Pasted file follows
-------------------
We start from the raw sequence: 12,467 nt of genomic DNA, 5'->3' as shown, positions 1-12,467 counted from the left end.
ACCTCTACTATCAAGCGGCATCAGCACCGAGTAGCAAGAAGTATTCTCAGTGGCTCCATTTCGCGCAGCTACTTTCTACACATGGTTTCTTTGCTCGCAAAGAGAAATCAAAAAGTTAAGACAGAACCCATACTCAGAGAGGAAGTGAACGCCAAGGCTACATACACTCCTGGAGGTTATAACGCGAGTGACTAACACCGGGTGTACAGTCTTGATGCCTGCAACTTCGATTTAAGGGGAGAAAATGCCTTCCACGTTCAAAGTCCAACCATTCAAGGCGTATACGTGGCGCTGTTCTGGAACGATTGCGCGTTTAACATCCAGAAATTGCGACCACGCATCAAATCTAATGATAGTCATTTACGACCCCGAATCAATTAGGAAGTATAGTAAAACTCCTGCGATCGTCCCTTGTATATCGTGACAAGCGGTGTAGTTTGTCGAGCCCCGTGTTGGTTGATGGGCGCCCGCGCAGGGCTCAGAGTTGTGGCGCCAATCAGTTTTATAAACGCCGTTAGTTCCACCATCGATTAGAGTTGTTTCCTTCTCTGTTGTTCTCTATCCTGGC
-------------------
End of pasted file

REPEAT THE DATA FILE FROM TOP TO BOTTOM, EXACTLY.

We start from the raw sequence: 12,467 nt of genomic DNA, 5'->3' as shown, positions 1-12,467 counted from the left end.
ACCTCTACTATCAAGCGGCATCAGCACCGAGTAGCAAGAAGTATTCTCAGTGGCTCCATTTCGCGCAGCTACTTTCTACACATGGTTTCTTTGCTCGCAAAGAGAAATCAAAAAGTTAAGACAGAACCCATACTCAGAGAGGAAGTGAACGCCAAGGCTACATACACTCCTGGAGGTTATAACGCGAGTGACTAACACCGGGTGTACAGTCTTGATGCCTGCAACTTCGATTTAAGGGGAGAAAATGCCTTCCACGTTCAAAGTCCAACCATTCAAGGCGTATACGTGGCGCTGTTCTGGAACGATTGCGCGTTTAACATCCAGAAATTGCGACCACGCATCAAATCTAATGATAGTCATTTACGACCCCGAATCAATTAGGAAGTATAGTAAAACTCCTGCGATCGTCCCTTGTATATCGTGACAAGCGGTGTAGTTTGTCGAGCCCCGTGTTGGTTGATGGGCGCCCGCGCAGGGCTCAGAGTTGTGGCGCCAATCAGTTTTATAAACGCCGTTAGTTCCACCATCGATTAGAGTTGTTTCCTTCTCTGTTGTTCTCTATCCTGGC